Portugal is a country with deep-rooted traditions and its Christmas traditions are no exception. If you’ve spent time in Portugal you will notice how strong the family values are here and Christmas celebrations reflect this, being mostly close-knit, family affairs.
As a Catholic country, many of the Christmas traditions have their roots in the Catholic religion, and the religious importance of this period can be seen across the country. Many of the festive celebrations have been passed down over generations, but like a lot of countries, Portugal has also adopted traditions from across the world.
Here are some of the ways in which Portugal celebrates the festive season and some of the things you’re likely to see over the Christmas period.
Main Christmas Celebrations
Christmas Eve is a particularly important event in Portugal. On the 24th of December, families gather to celebrate and share dinner together. This meal is known as the Consoada. It usually consists of bacalhau (salt cod) with potatoes, eggs, vegetables and is sometimes accompanied by boiled octopus. Many families also attend Missa do Galo, or midnight mass. Gifts are usually exchanged on Christmas eve as well, with some choosing to do so after dinner and others waiting until after midnight.
Often the leftovers from the Consoada are used the next day to prepare the dish Roupa Velha, which translates to “old clothes”. The leftover bacalhau, vegetables and egg are fried in garlic and oil and served for lunch, or as a starter before the main meal.
It’s a long-held tradition to abstain from meat on Christmas Eve, instead opting to eat meat dishes like turkey, pork or lamb on Christmas Day. The meat on Christmas Day is roasted and served with potatoes and vegetables.
Something you will see pop up in stores and bakeries across the country at Christmas time is Bolo Rei or “King Cake”. It’s traditionally eaten on Christmas day and January 6th, to celebrate Dia de Reis (Three Kings Day). The recipe for Bolo Rei was derived from the French Gâteau des Rois and was brought to Portugal during the 19th century.
This cake has a dough that’s similar to brioche, and it’s filled with plenty of dried fruit, with crystallized fruit cuts as toppings. It’s meant to symbolise the gifts from the three kings, with the crystallised fruits representing myrrh, the scent from spices representing frankincense and the golden crust symbolising gold.
For those that aren’t fond of ultra-sweet cakes, Bolo Rainha, or “Queen Cake”, is also a popular choice. Bolo Rainha is made using the same recipe but without the crystallised fruit and with more almonds and walnuts.
Other popular festive treats include Rabanadas, which are similar to French toast, and are sometimes made with Port wine. Sonhos and Filhós are also seen a lot over the Christmas period. These are small doughnuts covered in sugar and cinnamon and can also be made with pumpkin. Filhós are larger and flatter versions of Sonhos.
Nativity Scenes or Presépios
Nativity scenes are displayed in so many different places in Portugal in the weeks leading up to Christmas. Some are small and understated, and others are huge scenes set up in the street for passersby to enjoy.
There are also live nativity scenes in many parts of the country. In fact, Europe’s largest live nativity scene is held in the village of Priscos in Braga. The stage covers 30,000 square meters, and there are more than 90 sets and 600 extras.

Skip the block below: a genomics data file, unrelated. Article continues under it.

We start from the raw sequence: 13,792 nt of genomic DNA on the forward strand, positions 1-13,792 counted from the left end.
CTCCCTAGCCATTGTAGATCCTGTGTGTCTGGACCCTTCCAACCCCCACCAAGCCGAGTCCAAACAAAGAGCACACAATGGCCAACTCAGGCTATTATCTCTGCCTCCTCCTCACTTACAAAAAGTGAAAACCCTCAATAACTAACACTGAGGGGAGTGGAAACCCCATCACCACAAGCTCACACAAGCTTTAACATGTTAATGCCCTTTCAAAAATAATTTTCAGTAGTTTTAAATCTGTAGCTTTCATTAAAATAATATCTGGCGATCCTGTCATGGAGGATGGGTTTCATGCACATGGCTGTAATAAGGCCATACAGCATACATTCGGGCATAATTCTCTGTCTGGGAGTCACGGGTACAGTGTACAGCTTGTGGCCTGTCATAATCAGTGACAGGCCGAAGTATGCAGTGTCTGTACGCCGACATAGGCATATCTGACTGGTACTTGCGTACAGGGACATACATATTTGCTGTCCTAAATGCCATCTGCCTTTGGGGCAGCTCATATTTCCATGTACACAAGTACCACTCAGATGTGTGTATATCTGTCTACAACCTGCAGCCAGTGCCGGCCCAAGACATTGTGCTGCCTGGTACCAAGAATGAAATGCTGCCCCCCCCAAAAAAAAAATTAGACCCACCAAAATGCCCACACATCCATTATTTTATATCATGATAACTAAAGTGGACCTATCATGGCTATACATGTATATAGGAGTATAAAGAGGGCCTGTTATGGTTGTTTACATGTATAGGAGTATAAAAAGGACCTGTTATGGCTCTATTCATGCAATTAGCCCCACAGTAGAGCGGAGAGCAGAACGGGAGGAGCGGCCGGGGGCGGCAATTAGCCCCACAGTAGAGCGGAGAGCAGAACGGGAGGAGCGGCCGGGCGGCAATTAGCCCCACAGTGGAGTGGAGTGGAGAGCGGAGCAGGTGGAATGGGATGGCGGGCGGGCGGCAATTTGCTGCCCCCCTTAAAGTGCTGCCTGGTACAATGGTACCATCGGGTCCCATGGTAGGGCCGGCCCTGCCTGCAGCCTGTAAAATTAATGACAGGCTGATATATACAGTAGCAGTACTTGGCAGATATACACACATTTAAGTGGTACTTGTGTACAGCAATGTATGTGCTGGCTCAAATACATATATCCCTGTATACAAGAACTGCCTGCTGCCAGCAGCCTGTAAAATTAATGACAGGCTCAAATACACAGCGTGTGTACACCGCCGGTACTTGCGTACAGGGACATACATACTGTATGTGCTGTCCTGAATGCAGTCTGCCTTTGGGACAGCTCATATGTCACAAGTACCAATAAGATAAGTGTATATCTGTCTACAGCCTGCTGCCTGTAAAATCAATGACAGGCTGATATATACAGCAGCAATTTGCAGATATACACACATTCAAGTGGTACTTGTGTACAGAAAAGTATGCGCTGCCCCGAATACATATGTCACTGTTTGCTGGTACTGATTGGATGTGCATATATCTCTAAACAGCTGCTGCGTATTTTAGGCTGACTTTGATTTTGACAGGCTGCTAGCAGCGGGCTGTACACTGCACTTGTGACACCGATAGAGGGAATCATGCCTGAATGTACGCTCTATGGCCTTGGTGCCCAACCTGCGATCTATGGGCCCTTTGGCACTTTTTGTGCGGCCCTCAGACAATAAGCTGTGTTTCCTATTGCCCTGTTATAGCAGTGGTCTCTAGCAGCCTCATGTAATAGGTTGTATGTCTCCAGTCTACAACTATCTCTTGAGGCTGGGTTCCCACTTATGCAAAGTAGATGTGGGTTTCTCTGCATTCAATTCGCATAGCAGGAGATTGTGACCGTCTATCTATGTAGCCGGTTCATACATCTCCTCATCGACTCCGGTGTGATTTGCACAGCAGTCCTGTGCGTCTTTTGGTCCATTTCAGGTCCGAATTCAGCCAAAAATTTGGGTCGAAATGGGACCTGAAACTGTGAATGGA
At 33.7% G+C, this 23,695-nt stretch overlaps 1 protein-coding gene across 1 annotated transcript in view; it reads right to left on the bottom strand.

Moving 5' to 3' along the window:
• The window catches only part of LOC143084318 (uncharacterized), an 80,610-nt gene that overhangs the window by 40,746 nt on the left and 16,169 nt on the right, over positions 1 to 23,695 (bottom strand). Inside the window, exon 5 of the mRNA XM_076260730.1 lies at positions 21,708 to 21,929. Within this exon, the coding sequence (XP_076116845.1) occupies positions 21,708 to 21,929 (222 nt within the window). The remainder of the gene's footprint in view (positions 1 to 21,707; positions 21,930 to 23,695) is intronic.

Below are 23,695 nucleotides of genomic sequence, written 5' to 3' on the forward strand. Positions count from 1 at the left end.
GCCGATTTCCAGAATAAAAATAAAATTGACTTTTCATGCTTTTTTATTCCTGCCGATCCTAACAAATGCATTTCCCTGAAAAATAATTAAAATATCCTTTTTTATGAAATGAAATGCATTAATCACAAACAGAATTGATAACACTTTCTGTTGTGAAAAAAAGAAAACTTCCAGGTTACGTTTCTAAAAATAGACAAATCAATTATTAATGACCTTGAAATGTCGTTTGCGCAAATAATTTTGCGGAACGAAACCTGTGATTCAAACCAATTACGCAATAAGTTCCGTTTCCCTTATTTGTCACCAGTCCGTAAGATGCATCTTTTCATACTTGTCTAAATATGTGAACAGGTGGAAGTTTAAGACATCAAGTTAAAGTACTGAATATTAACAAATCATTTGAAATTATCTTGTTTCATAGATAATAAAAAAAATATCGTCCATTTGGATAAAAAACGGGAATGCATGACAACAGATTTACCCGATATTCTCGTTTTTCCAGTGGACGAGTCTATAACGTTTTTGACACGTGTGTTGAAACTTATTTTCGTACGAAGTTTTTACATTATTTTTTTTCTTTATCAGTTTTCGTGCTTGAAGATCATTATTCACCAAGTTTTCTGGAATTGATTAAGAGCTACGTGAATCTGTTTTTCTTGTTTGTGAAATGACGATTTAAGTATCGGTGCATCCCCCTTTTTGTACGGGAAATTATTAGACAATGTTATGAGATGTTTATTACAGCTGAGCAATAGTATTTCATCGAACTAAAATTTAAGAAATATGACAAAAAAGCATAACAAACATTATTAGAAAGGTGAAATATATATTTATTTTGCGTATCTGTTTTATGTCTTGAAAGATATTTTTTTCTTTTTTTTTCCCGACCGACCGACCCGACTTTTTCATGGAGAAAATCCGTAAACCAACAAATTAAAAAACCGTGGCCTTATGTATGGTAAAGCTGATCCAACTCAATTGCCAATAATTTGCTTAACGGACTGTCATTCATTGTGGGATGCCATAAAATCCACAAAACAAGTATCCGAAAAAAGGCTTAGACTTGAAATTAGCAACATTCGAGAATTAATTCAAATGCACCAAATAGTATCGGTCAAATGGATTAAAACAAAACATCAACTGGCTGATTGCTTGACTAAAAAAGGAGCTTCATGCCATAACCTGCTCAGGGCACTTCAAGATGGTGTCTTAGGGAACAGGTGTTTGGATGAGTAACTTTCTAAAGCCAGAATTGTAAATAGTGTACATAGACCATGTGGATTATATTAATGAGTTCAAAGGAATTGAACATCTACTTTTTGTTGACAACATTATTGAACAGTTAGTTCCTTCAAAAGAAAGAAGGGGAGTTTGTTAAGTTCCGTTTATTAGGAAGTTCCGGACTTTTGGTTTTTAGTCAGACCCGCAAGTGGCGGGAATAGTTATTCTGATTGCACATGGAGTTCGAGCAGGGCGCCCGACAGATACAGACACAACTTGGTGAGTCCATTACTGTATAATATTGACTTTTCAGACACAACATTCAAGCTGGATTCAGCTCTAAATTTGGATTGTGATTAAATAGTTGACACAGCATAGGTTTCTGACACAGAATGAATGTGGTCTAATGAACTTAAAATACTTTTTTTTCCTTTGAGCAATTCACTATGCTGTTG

Each year, Lisbon lights up its streets with more than two million bulbs across 210 kilometres. One of the most famous displays is in Praça do Comércio, where there is a large Christmas tree put up each year. In Porto, more than 80 locations around the city are lit up at Christmas, including Porto’s Botanical Garden.
Whilst the bigger cities put on some incredible Christmas displays, many smaller towns put a tremendous amount of effort into their Christmas lights and decorations, so you can see towns and cities all over the country light up from the end of November. During the festive season, Christmas markets pop up across the country where you can find stalls selling jewellery, clothing, crafts and ornaments.
In the north and centre of Portugal there are many towns and villages that light bonfires at midnight on Christmas Eve, or in the days before. These fires burn throughout the night, sometimes even into the New Year.
This is part of an old tradition, where wood used to be cut on December 7th and transported the following day into the centre of the village. This tradition symbolises the triumph of light over darkness and the thought is that the longer the fire burns, the better the New Year will be.
One of the more unusual Christmas traditions is held in the city of Braga. Three decades ago, the owner of the “Casa das Bananas”, Manuel Rio, wanted to attract more customers to the banana warehouse. He set up a small stall where he would offer glasses of Muscat and when customers wanted something to eat alongside their drinks, they'd be offered a banana.
The owner’s son, Jorge Rio, then began his own tradition where on Christmas eve, he’d organise a small gathering where friends and customers would drink Muscat wine and eat bananas before the Christmas Eve meal. This tradition grew and grew over the years until people from all over the town would come to “Bananeiro” to meet with friends and family on Christmas Eve. This tradition is still strong in Braga today.
Are you Spending Christmas in Portugal?
The festive season is a wonderful time to be in Portugal, and even though the weather might be milder than many of those reading this might be used to, the country is still brimming with Christmas spirit.